samana
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Can a cherry tree be pruned at this time of year?

Just planted 2-3 yr old cherry trees about a month ago and they need some pruning. Should have done it a month ago.

I'm not sure the proper term but they are budding green foliage now (not flowers, yet atleast) - is this a bad time to be pruning?

I tried researching this and found nothing conclusive on whether it's ok to trim budding or blossoming fruit trees. Do I go ahead and prune or wait until they're done flowering ..or wait until next early spring? I know I need to head them a bit etc. Still learning, thanks for the help :)
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JONA878
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Hi Samana
Suprised that you are having to prune a cherry at such a young age.
If the branches are too strong and going skywards it would be better if you tied them down to a better angle rather than try to cut them into doing so.
If you must, then leave it until the tree has been growing for two or three months into the season. This will ensure that there is a maximum sap run to the cut wounds to help fight fungal problems like Siver Leaf.
Also paint the wounds straight away with a good fungal paint.

As you say it does help with stone fruit to control the head of the tree early in its life as it can get out of hand very quickly. Just bring the leader down to a more sensible level and always remove the strong shoot at the top and leave the weaker.
It seems the wrong thing to do at the time ...but it works like a tap to the tree. If the top is weak then the strength goes into the trees base branches , which is where you want it.
Leave the strong growth at the top and it attracts all the trees strength into even more upward growth.
Hope that helps a little
:)
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samana
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hmm everything I read says to prune newly planted trees. Even the employees at plant nurseries tell me to prune it when planting - one to get it balanced with the root ball size, two to stimulate growth and three to get off any suckers or undesirable branch placements. But I had accidently put it off too long and now it's blooming and wondering what to do about it.

I have read early summer is a terrible time to prune new trees - that it stunts growth and is best to use on older trees that you actually want to kind of slow down.
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JONA878
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samana wrote:hmm everything I read says to prune newly planted trees. Even the employees at plant nurseries tell me to prune it when planting - one to get it balanced with the root ball size, two to stimulate growth and three to get off any suckers or undesirable branch placements. But I had accidently put it off too long and now it's blooming and wondering what to do about it.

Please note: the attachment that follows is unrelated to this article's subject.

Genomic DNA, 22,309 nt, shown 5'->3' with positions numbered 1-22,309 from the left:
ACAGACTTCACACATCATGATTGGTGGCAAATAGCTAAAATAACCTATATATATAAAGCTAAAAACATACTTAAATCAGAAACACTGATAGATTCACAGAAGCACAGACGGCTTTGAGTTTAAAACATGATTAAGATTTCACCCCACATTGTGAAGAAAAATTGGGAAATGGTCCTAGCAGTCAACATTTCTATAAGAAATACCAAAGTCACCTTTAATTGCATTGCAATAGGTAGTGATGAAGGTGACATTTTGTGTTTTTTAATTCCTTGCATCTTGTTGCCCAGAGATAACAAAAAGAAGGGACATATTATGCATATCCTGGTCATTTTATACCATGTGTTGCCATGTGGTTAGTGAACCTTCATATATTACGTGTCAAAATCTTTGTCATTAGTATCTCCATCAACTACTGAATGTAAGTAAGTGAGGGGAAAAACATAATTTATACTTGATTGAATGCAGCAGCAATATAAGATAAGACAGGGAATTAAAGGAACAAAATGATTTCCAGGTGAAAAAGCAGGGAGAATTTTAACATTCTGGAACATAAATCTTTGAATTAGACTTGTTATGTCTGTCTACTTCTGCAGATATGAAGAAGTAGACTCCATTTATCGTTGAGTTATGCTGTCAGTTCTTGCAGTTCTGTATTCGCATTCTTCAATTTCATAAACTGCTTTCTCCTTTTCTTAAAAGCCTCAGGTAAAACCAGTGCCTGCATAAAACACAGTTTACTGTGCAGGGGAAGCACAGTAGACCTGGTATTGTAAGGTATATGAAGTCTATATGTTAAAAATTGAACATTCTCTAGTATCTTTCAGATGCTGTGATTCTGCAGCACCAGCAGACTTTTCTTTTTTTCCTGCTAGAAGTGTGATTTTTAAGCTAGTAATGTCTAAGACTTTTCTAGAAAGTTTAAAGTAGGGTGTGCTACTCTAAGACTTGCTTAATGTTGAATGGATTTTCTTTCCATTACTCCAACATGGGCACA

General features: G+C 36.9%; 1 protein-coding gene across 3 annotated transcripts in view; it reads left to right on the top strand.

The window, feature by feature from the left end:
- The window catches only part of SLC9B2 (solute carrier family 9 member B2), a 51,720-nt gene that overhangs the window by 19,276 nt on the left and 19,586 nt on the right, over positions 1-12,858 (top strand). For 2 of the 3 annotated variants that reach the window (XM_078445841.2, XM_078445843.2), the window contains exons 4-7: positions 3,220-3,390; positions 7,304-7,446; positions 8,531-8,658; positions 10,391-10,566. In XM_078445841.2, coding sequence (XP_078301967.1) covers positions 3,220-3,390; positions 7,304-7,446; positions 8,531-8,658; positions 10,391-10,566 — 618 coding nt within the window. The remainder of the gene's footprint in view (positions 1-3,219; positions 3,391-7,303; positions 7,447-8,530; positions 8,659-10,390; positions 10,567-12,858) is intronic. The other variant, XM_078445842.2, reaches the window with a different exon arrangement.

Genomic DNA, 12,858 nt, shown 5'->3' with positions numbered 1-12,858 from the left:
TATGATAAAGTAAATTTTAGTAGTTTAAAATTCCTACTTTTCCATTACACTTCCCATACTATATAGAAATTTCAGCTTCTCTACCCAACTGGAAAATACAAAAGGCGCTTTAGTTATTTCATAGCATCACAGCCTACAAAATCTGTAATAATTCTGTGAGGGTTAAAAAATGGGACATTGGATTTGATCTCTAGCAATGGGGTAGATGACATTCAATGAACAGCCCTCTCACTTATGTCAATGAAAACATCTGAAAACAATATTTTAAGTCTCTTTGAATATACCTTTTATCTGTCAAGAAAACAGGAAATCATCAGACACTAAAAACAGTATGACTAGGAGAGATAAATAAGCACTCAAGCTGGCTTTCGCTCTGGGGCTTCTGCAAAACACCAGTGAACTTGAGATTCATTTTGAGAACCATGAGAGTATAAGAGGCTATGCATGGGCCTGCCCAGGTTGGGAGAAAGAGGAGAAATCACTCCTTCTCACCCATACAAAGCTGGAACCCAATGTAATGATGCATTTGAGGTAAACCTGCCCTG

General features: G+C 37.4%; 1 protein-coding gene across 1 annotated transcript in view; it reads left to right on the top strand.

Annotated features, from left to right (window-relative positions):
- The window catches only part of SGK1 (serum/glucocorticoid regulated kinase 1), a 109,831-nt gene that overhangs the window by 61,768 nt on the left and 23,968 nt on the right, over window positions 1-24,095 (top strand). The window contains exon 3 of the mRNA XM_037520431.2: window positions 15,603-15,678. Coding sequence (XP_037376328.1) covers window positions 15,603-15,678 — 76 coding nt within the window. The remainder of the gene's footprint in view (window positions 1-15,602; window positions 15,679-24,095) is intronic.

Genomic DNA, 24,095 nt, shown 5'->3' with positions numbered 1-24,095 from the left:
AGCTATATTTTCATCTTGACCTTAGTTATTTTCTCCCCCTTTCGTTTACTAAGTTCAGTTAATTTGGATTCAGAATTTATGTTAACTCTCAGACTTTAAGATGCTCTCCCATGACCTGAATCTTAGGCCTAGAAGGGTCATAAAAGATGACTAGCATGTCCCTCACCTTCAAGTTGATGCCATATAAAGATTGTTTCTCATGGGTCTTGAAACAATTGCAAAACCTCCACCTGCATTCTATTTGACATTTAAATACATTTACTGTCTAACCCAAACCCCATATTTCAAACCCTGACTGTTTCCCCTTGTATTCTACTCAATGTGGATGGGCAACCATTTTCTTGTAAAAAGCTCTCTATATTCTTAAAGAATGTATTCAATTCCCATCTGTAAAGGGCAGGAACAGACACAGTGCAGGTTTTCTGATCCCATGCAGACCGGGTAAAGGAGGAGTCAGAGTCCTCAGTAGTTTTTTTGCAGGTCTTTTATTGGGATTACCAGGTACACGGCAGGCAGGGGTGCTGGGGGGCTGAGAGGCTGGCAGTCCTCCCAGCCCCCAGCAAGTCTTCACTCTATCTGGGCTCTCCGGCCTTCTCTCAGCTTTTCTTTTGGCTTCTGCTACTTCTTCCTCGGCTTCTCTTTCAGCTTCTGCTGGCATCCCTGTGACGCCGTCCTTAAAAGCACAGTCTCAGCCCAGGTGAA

I have read early summer is a terrible time to prune new trees - that it stunts growth and is best to use on older trees that you actually want to kind of slow down.
There is a difference between Apple and pear trees and the stone fruit trees.
Apple and pears are best pruned when they are dormant dureing the winter time.
Stone fruit....plum and cherry...are best pruned when they are in full growth as thsi helps to keep fungal infection at bay.
Both plum and cherry are very prone to infection especially to Bacial Canker.
If you prune them in winter when the spores of these fungus are at their most active then you greatly increase the risk of trouble.
As to time...late summer is preferable.
On apple and pear you only prune in the summer when the tree is too thick for the fruit to get good light or you have espalier or cordon trees where such pruning is vital to maintain shape and spur initiation.
Again I say that cherry and plum are best pruned as little as possable and only then to maintain shape and growth that is getting out of hand.
Far better to use ties and weights to get tree shape on young trees than the blade.

Hope that others will give their opinions on this.
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JONA878
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Sorry....should have read Bacterial Canker.
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applestar
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Only that JONA has been a longtime member and has given us tons of valuable advice in the matter of fruit cultivation. I would rely on his experience and expertise rather than trust Internet search site articles that are written by people who don't know the first thing about gardening and are compiling words that "sound" like good advice. :wink:

Start with
There is a difference between Apple and pear trees and the stone fruit trees.